The Cougars had the bases loaded with nobody out in the bottom of the 11th inning on Tuesday night against UTRGV. What happened next is one of the strangest plays in the history of baseball.
That’s not hyperbole.
UH hit into a triple play that went 3rd baseman to catcher to 3rd baseman to shortstop to second baseman. 5-2-5-6-4:
There’s no way this play should ever happen. Ever.
The batter was Jonathon Thomas. Thomas had eight plate appearances in 2020 before that one and he’d struck out in six of them. Thomas has hit only 5 balls into the outfield in the air in his entire UH career.
The only way Thomas has ever gotten on base by swinging the bat was on the ground and in the infield. Every single one of his hits has been an infield single.
On this play, any ball hit on the ground in the infield goes home immediately, right? So why is Thomas hitting there? But knowing basic analytics about Thomas, the runner on 3rd base should be looking for the ball on the ground and to run on contact.
The guy on 3rd base was freshman pinch-runner Dax Dathe. With any runner, 3rd base coach Sammy Esposito has to be in his ear reminding him about the likely situations and what his responsibilities are. Doubly true for a freshman. Third base coaches do this at every level – it’s t-ball level stuff.
There’s a force everywhere so Dathe has to go unless the ball is a liner. With the ball on the ground, he should have taken off for home immediately. There’s no excuse for going back to the bag. That’s a failure on Dathe’s part but it is absolutely on Esposito, too. Esposito looks stricken standing at 3rd base with his hands out in a “safe” motion.
The runner on second base, Steven Rivas, is also Esposito’s responsibility. He needed to go on contact, too. Instead, Rivas reads the runner in front of him. He has to know that he must go – he has to vacate the base. It is 7.5 seconds from the time the ball is hit until the force is applied at 3rd base. Unacceptable for Rivas to not be there. But strategically, Rivas is the least important of the three runners in the situation.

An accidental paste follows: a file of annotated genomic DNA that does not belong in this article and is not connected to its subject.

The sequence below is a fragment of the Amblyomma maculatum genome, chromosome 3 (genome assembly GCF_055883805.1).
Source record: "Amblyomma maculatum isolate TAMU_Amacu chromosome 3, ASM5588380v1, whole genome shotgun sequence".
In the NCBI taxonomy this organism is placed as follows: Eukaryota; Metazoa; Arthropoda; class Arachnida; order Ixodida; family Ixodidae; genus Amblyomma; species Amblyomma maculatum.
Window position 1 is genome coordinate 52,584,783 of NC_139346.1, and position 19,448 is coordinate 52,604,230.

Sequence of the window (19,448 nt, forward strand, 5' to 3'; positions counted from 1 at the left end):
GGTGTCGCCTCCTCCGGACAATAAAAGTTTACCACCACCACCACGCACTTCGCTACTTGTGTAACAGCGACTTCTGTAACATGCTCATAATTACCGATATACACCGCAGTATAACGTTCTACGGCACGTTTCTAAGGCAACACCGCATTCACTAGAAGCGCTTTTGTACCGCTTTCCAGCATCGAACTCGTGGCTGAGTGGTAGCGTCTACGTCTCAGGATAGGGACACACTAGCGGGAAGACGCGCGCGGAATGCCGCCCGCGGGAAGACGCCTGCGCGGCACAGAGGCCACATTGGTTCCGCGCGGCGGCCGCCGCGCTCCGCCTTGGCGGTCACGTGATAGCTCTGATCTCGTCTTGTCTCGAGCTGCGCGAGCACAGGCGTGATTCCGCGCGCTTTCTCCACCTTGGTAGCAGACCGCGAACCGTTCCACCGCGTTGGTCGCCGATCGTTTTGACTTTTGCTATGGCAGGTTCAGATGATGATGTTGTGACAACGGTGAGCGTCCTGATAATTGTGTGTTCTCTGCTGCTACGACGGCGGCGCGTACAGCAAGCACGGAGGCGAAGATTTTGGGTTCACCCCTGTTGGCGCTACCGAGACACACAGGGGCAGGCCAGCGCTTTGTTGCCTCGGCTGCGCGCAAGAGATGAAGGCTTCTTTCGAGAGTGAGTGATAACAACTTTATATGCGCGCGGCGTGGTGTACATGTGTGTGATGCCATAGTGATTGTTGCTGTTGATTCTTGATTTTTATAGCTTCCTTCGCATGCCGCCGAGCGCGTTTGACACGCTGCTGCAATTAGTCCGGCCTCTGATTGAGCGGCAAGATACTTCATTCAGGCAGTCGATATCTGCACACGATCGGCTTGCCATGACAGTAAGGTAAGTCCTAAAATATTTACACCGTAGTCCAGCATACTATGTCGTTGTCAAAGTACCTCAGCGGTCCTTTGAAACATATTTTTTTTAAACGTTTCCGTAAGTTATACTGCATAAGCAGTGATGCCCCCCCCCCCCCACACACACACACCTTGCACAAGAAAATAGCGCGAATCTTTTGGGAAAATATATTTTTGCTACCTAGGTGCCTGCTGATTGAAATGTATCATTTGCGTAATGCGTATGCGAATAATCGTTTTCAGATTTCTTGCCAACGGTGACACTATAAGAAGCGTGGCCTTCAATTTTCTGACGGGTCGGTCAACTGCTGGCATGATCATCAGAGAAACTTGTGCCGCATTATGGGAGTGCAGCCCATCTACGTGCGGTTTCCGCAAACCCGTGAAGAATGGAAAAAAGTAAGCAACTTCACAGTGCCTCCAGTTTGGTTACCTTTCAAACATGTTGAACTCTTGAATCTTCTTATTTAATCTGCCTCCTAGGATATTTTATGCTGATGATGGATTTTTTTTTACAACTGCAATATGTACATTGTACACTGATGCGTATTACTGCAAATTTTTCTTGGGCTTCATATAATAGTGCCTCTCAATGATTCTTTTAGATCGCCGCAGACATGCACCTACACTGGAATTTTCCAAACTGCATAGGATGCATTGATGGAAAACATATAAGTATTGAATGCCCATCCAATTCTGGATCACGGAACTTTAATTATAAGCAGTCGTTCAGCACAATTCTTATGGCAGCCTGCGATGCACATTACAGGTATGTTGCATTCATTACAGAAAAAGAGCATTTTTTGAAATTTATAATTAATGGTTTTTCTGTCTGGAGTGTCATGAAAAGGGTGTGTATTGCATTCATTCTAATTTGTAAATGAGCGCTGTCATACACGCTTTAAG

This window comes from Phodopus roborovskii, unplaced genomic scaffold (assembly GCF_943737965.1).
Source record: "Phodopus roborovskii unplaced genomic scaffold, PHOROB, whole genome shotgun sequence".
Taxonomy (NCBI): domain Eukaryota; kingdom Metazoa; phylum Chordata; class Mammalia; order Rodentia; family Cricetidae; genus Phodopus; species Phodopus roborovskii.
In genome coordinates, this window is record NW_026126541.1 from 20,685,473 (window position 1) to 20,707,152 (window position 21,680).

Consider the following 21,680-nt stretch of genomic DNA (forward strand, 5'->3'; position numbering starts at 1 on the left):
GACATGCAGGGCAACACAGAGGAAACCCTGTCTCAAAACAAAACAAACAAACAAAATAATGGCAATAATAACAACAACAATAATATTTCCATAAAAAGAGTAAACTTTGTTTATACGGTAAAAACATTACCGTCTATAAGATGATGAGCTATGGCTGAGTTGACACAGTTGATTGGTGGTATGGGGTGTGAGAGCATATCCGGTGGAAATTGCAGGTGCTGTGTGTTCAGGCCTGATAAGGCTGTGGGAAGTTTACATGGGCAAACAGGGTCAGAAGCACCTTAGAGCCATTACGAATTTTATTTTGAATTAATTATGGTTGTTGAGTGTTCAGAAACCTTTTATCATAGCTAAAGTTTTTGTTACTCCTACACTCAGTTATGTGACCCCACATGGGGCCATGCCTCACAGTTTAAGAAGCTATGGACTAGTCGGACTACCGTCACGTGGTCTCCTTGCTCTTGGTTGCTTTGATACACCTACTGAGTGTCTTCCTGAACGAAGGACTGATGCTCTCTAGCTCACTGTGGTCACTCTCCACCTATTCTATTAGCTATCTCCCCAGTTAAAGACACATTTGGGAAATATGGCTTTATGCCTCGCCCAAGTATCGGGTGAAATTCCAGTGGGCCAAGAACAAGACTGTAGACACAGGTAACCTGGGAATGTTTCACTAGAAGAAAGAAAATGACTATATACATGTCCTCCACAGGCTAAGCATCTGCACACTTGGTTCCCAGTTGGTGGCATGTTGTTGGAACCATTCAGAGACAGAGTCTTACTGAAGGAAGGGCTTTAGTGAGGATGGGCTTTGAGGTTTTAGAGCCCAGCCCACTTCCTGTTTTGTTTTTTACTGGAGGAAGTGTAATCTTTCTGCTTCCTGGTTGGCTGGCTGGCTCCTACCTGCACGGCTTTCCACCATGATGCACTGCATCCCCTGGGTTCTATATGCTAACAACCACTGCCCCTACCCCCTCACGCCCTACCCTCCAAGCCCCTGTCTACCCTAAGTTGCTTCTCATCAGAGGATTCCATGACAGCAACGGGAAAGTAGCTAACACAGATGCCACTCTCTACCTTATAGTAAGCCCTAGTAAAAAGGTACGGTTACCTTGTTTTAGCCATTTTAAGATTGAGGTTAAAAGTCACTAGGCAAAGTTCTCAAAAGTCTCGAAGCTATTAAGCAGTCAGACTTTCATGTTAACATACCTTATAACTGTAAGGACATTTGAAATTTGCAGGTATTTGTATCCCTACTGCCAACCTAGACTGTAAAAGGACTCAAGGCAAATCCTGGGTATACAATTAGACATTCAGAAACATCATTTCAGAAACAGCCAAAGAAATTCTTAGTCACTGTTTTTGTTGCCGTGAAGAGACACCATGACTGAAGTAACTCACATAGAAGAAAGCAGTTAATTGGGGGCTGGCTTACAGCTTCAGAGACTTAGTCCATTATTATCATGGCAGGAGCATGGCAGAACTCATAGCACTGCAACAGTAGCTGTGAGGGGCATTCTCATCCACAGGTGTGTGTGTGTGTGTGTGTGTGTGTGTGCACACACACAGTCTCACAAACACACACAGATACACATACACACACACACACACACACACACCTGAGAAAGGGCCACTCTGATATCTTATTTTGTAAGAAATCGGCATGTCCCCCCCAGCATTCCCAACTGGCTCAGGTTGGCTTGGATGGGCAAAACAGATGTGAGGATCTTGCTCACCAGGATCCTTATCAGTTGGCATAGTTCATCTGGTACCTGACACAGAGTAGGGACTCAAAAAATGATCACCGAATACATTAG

Senior Lael Lockhart is at first base and I have no idea how he is not standing on second base by the time the relay gets there. Dathe is a freshman and Rivas is a newcomer – and I’m not excusing either – but Lockhart is your senior leader and has to understand the situation. He has to be going on contact as well. But even if he didn’t go on contact, there was plenty of time from when he sees the ball fielded for him to get to second base.
Everyone involved went to sleep on the play. That’s the difference between a comeback, walk-off win and a horrible Q4 loss.
To review: UTRGV completed a triple play where:
- The guy that fielded it didn’t make an immediate out as almost always happens in a triple play;
- He threw to another base for the first out;
- After recording an out, the catcher threw it to the wrong guy (3B instead of SS);
- 3B dropped the damn ball;
- 3B soft tosses it to the SS standing on the bag for the second out;
- No one soft tosses in the middle of a triple play;
- The ball is relayed to second base for the third out;
- After being fielded, the ball had to travel 270 feet for the play (usually 180′ or less); and
- The play took 8.5 seconds to complete.
There aren’t any college baseball stats for this so I’ll use MLB to illustrate how ridiculous this play was. There have been nearly 4,000,000 innings pitched in MLB history. And not in 144 years and 219,000 games has a team ever completed a 5-2-5-6-4 triple play.
This was a breakdown of coaching, strategy, fundamentals, and basic baseball knowledge. It would be one thing if this were a one-off happening but those breakdowns have been evident all season (and through much of last year). This was a failure in fall ball and spring practice, in situational awareness, and for not finding a better option for the at-bat.
Todd Whitting did not put his team in a position to succeed and the players were not ready when the ball hit the bat.